To all the high school students near and far, I invite you to meet Mount Holyoke. Especially those of you who are not aware that women’s colleges even exist — as was the case when I began my college search process. The schools I was initially interested in were mainly co-ed, on the west coast and definitely housed more than 2,200 students.
It was my mother who first found Mount Holyoke. She raved about how it would be the “uncommon but impeccable choice,” and how she was absolutely certain that she could see me here. As I began receiving college acceptances, there was only one that made my mother cry — the one from Mount Holyoke. When I flew up to experience campus for myself during MHC Preview weekend, an event for admitted students, I was ecstatic. I had never been to the Northeast before, but I soon realized I had an opportunity to enjoy a life I had never imagined.
The Moroccan sun was blazing outside, lighting up Rabat, the city that would come to feel like a second home to me. In the maze-like medina, the oldest part of the city, women were bargaining for fish and bread. Pastry chefs were selling fresh almond candy to children who were leaving school for their afternoon break.
Old men sat in cafes on the side of the road — smoking cigarettes and sipping espresso for hours, talking to old friends. Fishermen were hauling their daily catch in the bay next to Le Dhow, a traditional Arab wooden boat with a bar inside. Businessmen were catching trains and university students were cramming into trams. And in the middle of the city was me. Sitting alone in McDonalds, eating french fries and crying my eyes out.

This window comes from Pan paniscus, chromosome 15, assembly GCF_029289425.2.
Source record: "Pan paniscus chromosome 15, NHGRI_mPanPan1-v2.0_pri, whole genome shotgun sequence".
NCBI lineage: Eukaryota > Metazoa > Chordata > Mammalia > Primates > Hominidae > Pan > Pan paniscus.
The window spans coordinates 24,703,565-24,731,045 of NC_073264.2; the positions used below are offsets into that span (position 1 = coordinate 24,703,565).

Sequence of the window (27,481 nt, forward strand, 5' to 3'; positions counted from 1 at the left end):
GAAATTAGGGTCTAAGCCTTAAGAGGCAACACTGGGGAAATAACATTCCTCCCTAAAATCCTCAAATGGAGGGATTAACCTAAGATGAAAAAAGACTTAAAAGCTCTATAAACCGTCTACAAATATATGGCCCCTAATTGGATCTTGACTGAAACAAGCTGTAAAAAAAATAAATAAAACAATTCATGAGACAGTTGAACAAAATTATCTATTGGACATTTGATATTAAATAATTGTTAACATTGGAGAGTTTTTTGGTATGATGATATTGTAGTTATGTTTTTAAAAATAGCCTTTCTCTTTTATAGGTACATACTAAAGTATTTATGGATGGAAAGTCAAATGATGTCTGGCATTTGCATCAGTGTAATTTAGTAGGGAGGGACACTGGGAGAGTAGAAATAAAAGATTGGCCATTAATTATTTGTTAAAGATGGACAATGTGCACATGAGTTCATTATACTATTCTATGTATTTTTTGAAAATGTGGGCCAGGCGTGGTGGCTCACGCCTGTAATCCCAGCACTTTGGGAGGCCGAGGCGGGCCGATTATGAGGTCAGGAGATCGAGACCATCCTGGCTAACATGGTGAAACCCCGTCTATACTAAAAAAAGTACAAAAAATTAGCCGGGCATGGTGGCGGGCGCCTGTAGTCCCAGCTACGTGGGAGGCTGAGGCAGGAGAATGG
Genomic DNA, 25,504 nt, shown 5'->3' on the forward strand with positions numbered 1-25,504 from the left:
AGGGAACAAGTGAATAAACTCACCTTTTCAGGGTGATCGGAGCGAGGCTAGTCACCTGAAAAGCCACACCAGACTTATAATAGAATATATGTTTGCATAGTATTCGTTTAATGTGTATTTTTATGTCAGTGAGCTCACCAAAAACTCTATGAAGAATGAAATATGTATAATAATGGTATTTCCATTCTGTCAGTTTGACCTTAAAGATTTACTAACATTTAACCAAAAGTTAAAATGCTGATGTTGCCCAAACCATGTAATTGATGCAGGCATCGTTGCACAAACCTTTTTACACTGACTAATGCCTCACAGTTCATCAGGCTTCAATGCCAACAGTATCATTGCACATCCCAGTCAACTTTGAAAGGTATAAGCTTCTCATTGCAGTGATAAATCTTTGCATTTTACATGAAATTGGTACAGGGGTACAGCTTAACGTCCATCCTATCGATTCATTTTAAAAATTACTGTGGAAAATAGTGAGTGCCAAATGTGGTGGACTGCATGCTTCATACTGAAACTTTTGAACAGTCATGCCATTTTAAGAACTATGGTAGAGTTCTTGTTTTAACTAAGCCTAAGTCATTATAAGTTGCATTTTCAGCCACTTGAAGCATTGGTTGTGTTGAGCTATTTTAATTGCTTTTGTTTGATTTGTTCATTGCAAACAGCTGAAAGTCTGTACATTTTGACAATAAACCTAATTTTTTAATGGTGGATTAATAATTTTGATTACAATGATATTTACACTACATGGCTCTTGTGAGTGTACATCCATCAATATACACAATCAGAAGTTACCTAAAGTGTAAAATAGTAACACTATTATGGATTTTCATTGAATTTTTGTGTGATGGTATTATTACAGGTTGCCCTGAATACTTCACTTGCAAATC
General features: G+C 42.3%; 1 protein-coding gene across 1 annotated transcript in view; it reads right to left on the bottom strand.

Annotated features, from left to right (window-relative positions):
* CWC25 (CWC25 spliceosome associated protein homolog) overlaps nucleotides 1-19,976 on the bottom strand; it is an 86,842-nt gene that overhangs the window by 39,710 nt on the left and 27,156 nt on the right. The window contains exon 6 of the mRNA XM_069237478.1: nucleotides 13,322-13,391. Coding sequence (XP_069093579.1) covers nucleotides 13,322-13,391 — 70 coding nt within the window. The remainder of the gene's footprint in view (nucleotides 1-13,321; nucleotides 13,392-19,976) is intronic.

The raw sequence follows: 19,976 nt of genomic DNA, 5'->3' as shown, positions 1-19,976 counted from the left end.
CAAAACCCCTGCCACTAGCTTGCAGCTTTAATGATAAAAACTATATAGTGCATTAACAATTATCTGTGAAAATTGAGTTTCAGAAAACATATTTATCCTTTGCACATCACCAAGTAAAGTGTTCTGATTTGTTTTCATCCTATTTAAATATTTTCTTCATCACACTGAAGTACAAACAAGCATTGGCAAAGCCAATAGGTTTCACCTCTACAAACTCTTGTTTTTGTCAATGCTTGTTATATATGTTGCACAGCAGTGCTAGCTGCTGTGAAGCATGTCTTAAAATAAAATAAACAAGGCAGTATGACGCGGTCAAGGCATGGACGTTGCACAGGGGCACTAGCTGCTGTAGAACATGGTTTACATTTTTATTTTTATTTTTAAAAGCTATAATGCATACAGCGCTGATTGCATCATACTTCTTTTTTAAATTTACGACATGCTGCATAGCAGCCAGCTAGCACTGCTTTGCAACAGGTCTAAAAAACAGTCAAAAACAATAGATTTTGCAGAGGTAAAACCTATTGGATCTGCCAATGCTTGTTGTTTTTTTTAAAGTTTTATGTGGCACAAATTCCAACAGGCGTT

In my final semester at Mount Holyoke (I graduated in December 2018), I’m hit with waves of nostalgia as I see the places and people that have become important parts of my journey — that from a naive, timid first-year student to a pretty bold senior. But if you had asked 17-year-old me if I would get to this point of nostalgia, or even get through these four years, I’m pretty sure I would have scoffed. Loudly. That’s how unfathomable the idea once seemed.
After my first year as a Mount Holyoke student, the thought of being back home for anything longer than 20 days was unsettling. Not because I wasn’t happy to go home, I was. But merely because my first eight months on campus had impacted me much more than I had anticipated. Here’s why.
When the weight of a global topic feels too big — too daunting, too insurmountable, too entrenched — people often feel too small. Too small to effect change and too small to lead the way forward.
When the weight of a global topic is tackled via a movement of audacious individuals — who are open and willing to share their stories of successes and struggles, collaborations and innovations — a palpable shift can begin to unfold. The shift from “this feels impossible” to “this feels possible” requires a spark. A spark in energy, in mentors, in collective thought and momentum.